Trilogue on Revision of Combined Transport Directive
Brussels, 6 February 2019
FEPORT warns: Combined Transport Directive Proposal should be adopted in line with Aiuto Report otherwise there is a major risk of fragmentation of combined transport rules.
Ahead of the 13 February trilogue meeting, FEPORT, the European organization representing the interests of private port companies and terminals, urges the European institutions to agree on a compromise text in line with the Aiuto Report. FEPORT believes this is crucial to ensuring combined transport remains an attractive mode of transportation, and subsequently reducing transport emissions and congestion on road networks.
FEPORT considers that derogation to Member States to define what constitutes a combined transport operation must be avoided at all costs. Such derogations would lead to a fragmentation of rules which would only serve to make combined transport less attractive to shippers and forwarders.
From the port operator’s perspective, a pan-European approach to transport rules is crucial given that European ports act as not just national, but also pan-European gateways for cargo. The legislative framework for transport, including combined transport, needs to respect this reality.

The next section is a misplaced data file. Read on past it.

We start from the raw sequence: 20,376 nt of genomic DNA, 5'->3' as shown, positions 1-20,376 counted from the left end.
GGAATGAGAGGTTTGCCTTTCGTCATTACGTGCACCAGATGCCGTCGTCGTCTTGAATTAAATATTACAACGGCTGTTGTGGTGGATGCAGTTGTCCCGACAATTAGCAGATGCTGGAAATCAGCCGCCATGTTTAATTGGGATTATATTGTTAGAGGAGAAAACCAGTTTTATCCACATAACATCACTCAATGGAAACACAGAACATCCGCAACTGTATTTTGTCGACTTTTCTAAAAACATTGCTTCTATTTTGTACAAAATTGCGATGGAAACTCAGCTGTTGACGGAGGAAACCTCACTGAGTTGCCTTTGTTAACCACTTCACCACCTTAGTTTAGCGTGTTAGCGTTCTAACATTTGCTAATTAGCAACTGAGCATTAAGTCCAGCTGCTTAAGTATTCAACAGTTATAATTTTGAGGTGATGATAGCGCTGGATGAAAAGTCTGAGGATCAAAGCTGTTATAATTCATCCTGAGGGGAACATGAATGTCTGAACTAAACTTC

Ms. Lamia Kerdjoudj-Belkaid, FEPORT Secretary General, stressed “the objective of the revision of this Directive is to create a framework that incentivises the shift from long haul road freight to lower emission transport modes such as inland waterways, maritime and rail. The institutions must keep in mind whether any agreement will ultimately assist the European Union in achieving this”.
Ms. Kerdjoudj-Belkaid continued, “FEPORT strongly believes that the Aiuto Report provides the necessary framework to achieve this due to its clear rules at European Union level which will assist in the growth of combined transport”.
Concluding, Ms. Kerdjoudj-Belkaid suggests “that if this EU approach cannot be maintained, and what we arrive at is a patchwork of different combined transport rules, then many businesses would seriously consider calling for a withdrawal of the proposal”.